Me: Well, ok.  But some things just aren’t funny. Case-in-point: well, um…I can’t think of one right now.  But you know what I mean.

My brain: You mean that there are some things that just aren’t universally funny.  Right?

Me: Yeah.

My brain: There you go again.  Judging “funny” purely by what you find “funny.”

Me: But why would someone write something intending to be funny, when they’re not?

My brain: Hey, you don’t have to read their stuff…

Me: I guess not, but…

My brain: No, you don’t.  Just quit reading.

Me: I guess you’re right.  Nobody is forcing me to read.  That would be weird if they did.

My brain: Don’t you write from your own experiences?

Me: Yes.

My brain: And aren’t your experiences sometimes funny to you?

Me: Yes.

My brain: Boom!  Then you just contradicted yourself.  You’re funny to you, but not to everyone.  Isn’t this what you’re frustrated with other writers about?

Me: I suppose…

My brain: And are you forcing anyone to read your stuff?

Me: I sure hope not.

My brain: What kind of an answer is that?  It’s either a “yes” or a “no.”

Me: I guess that realizing there are countless voices out there, and that those non-funny funny guys can have their voice, too, is good.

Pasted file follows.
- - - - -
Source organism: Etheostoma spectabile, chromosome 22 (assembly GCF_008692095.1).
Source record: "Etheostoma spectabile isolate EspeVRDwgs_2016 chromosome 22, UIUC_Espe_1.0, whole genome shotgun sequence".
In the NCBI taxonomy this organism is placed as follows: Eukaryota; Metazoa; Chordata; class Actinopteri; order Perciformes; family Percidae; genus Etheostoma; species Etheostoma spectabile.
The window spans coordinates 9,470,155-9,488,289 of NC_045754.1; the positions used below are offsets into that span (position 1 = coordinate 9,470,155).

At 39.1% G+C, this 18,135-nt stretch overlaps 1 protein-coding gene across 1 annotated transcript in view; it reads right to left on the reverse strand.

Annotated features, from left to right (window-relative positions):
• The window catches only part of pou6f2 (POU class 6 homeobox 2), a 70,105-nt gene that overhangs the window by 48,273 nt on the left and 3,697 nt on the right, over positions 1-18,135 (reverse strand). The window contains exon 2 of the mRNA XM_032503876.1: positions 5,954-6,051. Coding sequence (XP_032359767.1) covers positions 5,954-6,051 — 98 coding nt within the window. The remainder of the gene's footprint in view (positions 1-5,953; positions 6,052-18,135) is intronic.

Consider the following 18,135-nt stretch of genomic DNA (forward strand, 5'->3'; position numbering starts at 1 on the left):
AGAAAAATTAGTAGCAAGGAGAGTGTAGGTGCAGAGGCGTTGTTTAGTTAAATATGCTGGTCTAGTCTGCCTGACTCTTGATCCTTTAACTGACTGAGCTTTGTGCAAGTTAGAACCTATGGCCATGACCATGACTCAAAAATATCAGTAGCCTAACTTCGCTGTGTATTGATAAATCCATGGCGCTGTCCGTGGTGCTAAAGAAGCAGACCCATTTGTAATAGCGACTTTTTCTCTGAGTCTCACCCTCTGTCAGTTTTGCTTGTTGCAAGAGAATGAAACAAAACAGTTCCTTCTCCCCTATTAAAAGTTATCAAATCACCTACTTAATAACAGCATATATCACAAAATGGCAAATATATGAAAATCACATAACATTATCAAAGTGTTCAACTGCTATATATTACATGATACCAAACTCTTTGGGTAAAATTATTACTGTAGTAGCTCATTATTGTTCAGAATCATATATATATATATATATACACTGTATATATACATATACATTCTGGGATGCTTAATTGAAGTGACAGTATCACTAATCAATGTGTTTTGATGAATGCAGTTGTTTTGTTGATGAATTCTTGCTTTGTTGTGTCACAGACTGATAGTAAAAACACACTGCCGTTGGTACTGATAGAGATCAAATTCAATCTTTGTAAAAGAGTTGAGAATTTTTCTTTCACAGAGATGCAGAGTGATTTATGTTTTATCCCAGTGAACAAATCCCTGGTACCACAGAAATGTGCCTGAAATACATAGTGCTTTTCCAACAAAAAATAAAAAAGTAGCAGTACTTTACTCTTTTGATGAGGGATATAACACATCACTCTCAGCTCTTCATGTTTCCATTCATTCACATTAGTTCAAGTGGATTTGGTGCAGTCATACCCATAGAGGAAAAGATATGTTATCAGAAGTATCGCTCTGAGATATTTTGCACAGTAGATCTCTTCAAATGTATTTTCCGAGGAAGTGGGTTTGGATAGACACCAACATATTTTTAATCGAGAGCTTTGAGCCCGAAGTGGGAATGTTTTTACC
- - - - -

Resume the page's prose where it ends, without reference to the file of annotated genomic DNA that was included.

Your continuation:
My brain: Finally.  You get it.  It doesn’t matter.  They’re funny to someone.

Me: Be who you are, and let others be who they are. Hey, I think I’ll Twitter that.  Wait, no.  I’m having an important internal dialogue right now.  Stick with it.

My brain: What just happened right there?

Me: Sorry.  …But can’t I be a little critical?  Bust on people a little when they’re not funny?

My brain: Nope.  Again…you’re not that funny to most people.

Me: Ok, ok…I get it.  I’m not funny either.  Will you lighten up already?

My brain: You need to lighten up.  Give people the freedom to express themselves however they want.

Me: Fair enough.

See what I have to deal with?  Here’s my own takeaway from my own thought process:

I’ll let you be you.

In fact, let me take that one step further.

Please, please…you be you.

We need you.  Your brand of humor.  Your style of relating.  Your way of leading.  Your ideas, passions, giftings, and set of failures.  Your training, your taste, and your family dynamics.
Don’t be me.  I won’t be you.

And, I promise…I won’t judge you for being you.